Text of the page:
Make Friends in Law School

No matter what the admissions office, or the school administration tell you, law school is competitive. Lines are drawn, outlines are hoarded, and people can become cut-throat in an instant. It is easy to get caught up in the competitive spirit and to focus on getting the best grades possible. Grades are important, but many law students overlook the importance of networking during law school.

Making friends in law school creates an invaluable network

The friends you make in law school are valuable in terms of their friendship, support, and advice during law school. Those same friends, however, are even more valuable after school is over. Believe it or not, but you will need that same advice and support after law school.

If you have a question about an unfamiliar area of law, it is much easier to email your law school buddy then to ask the weird attorney down the hall. Once you establish yourself, your circle of friends can become a valuable referral network for all types of cases.

Be friendly to everyone

Most people develop an inner circle in law school, but you cannot assume your inner circle will be your best resource once school is over. In addition, it is safe to assume that if you stay in the same city as your law school, you never know when you will be on opposite sides with a former classmate.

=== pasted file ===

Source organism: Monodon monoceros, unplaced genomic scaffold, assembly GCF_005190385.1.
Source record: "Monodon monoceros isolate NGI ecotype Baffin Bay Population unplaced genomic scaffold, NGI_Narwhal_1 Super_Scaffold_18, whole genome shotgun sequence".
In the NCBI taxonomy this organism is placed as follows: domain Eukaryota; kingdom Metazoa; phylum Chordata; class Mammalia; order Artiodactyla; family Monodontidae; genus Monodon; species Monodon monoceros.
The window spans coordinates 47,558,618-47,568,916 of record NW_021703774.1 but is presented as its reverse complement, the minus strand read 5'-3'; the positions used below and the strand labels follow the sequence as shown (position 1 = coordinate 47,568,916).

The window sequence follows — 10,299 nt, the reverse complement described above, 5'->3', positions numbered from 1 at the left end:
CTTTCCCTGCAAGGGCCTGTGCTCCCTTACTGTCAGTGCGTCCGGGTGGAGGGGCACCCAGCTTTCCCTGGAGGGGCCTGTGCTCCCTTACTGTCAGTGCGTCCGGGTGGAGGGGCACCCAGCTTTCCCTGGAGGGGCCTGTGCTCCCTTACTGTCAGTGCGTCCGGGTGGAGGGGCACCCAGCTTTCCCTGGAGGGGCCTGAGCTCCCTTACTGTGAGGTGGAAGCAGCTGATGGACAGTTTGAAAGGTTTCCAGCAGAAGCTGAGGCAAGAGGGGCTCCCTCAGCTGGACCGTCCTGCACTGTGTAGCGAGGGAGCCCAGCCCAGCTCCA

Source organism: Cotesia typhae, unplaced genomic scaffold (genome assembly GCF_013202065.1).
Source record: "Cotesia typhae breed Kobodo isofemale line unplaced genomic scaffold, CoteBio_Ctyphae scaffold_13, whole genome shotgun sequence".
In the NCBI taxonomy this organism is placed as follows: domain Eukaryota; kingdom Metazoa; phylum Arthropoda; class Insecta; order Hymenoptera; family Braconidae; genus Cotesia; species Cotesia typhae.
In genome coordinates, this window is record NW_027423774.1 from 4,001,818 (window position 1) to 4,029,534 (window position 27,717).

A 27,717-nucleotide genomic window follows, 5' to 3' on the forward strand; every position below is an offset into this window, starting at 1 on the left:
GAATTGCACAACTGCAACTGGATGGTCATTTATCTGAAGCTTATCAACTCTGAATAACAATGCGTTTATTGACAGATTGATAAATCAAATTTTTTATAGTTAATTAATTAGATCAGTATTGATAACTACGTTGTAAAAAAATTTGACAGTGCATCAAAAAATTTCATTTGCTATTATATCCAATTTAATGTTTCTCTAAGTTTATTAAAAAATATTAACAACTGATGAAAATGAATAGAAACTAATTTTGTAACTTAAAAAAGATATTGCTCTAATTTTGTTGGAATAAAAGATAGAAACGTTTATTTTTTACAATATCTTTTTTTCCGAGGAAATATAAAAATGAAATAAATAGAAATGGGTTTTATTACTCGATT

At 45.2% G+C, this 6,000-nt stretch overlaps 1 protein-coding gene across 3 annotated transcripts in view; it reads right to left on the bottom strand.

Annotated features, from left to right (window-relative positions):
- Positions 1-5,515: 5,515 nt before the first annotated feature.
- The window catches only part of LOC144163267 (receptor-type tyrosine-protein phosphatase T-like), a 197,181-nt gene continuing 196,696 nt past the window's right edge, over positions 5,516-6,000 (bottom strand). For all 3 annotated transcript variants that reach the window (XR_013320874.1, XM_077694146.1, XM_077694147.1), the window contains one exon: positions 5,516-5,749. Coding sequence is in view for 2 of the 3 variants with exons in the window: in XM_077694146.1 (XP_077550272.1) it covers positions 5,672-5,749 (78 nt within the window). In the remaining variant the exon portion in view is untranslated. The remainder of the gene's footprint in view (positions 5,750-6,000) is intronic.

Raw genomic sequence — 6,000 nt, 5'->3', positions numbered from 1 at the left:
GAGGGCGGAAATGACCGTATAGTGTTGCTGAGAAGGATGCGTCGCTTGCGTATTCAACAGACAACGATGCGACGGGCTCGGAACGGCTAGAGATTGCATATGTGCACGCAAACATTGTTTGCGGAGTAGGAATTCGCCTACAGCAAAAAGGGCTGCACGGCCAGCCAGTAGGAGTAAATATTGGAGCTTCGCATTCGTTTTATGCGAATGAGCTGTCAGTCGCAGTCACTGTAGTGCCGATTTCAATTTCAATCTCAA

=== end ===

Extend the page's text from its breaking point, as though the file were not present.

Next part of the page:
I have only practiced for about six months, but I have already dealt with classmates as opposing counsel. I was not especially good friends with them, but I was certainly congenial, and that made our interactions that much easier.

In addition, you can never predict what area of law you will end up practicing. You and your “close friends” in school might all think you will be prosecutors, and all end up in different career paths.

Your close buddies might not be the people you turn to when you need help with something in your distinct practice area. If you create a large network, you will still have resources you can turn to.

Law school presents lots of opportunities to network, so be sure to take advantage!

Randall Ryder
Randall sues debt collectors that harass consumers, assists consumers with student loan issues, and defends consumers in debt collection lawsuits. He is also an attorney instructor at the University of Minnesota Law School.

1 Comment

  1. Avatar Anon says:

    Eh, depends on where you go and what your classmates are like. Mine were friendly and cooperative, not cutthroat jerks. If they noticed someone missed class, they’d send their notes without being asked. But maybe my entire class was just raised right, and other classes had bad childhoods.

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